Cardinal Raymond Leo Burke said earlier this week House Minority Leader Nancy Pelosi, D-Calif., has no right to receive communion since she does not oppose abortion.
Burke, the head of the highest court at the Vatican, made the statement in an interview with The Western Center for Journalism. According to Canon 915, Roman Catholics who are “obstinately persevering in manifest grave sin,” such as support for abortion, may not receive Communion.
The interviewer was referring to an incident in June during which Pelosi refused to answer a reporter’s question about the moral difference between infanticide—exemplified by Kermit Gosnell’s practice of killing babies born after botched abortions—and “successful” abortions, during which the child is killed inside the womb.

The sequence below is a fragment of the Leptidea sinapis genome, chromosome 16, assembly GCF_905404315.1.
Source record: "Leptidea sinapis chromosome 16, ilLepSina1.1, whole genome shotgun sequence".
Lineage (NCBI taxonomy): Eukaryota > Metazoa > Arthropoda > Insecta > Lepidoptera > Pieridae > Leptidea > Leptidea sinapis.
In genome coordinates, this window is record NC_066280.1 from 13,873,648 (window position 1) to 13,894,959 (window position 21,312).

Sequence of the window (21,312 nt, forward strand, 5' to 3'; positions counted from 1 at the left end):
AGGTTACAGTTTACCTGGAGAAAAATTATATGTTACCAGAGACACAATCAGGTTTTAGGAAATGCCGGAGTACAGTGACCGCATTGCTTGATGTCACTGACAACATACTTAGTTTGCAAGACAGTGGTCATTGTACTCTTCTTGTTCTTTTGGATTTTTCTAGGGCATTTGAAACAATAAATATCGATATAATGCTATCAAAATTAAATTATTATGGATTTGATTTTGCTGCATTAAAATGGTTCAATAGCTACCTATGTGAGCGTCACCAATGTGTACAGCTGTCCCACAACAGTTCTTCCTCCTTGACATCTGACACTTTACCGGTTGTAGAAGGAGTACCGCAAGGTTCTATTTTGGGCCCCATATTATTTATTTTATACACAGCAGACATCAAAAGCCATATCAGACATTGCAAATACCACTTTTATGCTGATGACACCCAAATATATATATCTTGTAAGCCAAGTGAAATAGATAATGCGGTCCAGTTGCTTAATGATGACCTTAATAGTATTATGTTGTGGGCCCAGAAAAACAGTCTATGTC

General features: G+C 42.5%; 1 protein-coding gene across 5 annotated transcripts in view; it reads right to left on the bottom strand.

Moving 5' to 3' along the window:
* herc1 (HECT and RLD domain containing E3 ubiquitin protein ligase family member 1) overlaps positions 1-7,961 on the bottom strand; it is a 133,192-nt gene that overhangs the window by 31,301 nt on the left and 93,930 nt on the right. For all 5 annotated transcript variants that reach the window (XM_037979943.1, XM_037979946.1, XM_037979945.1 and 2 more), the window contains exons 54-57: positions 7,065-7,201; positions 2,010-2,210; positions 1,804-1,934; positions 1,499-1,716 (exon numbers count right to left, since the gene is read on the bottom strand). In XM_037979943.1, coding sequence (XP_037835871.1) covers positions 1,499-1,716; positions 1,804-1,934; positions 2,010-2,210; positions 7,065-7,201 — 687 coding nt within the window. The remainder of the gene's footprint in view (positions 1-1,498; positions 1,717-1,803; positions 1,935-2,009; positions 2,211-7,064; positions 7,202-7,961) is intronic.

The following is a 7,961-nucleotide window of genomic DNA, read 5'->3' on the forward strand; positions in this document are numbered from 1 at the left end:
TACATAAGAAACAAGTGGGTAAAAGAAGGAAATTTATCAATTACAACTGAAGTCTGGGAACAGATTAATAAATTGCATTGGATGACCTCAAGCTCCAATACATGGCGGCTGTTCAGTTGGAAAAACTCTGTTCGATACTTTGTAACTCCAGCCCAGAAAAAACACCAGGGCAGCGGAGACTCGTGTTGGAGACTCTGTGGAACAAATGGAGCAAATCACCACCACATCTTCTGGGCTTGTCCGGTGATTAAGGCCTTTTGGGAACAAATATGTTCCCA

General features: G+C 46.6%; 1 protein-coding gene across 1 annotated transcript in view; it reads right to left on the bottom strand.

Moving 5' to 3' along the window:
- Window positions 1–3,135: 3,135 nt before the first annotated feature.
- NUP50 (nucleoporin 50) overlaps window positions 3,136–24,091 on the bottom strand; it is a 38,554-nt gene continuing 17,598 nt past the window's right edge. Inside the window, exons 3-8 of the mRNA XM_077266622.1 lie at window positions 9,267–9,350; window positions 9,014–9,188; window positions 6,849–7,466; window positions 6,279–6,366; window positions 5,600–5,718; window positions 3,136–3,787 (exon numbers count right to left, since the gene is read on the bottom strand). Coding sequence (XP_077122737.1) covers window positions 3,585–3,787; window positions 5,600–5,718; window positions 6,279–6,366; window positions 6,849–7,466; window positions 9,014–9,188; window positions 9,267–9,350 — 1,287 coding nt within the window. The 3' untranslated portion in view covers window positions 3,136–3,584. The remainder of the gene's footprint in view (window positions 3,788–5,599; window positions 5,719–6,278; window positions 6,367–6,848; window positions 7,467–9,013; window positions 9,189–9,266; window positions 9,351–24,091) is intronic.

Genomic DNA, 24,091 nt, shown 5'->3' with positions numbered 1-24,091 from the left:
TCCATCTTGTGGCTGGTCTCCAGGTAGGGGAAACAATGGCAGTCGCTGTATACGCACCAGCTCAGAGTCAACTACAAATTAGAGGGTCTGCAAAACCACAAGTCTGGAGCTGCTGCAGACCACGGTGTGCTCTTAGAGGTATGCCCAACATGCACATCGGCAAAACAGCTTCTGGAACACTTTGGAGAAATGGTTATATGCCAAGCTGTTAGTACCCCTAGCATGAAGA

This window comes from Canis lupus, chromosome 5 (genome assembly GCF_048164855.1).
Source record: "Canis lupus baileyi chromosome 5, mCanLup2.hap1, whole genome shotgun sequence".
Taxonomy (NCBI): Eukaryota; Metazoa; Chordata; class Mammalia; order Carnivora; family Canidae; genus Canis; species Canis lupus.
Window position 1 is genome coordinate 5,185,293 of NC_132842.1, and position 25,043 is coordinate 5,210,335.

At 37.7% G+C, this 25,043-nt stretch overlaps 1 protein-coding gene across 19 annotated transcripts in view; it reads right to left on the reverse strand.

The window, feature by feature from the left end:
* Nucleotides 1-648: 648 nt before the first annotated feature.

“[W]hat is the moral difference between what Dr. Gosnell did to a baby born alive at 23 weeks and aborting her moments before her birth?” asked John McCormack, a reporter for The Weekly Standard.
According to The Washington Post, Pelosi refused to answer. “This is not the issue,” she exclaimed at one point. “You’re taking the extreme case.” Pelosi later contended that her faith and political views shouldn’t be mixed: “I don't think it should have anything to do with politics.”
But Cardinal Burke said that by separating her faith from her public life Pelosi and other politically prominent Catholics who support abortion are violating moral law and “not serving their brothers and sisters in the way that they must—in safeguarding and promoting the life of the innocent and defenseless unborn.”
According to the Pew Research Center, the combined number of Catholic Democrats in Congress just slightly outnumber Catholic Republicans—84 to 72. Between both parties, 30 percent of House members and 24 percent of senators are Catholic.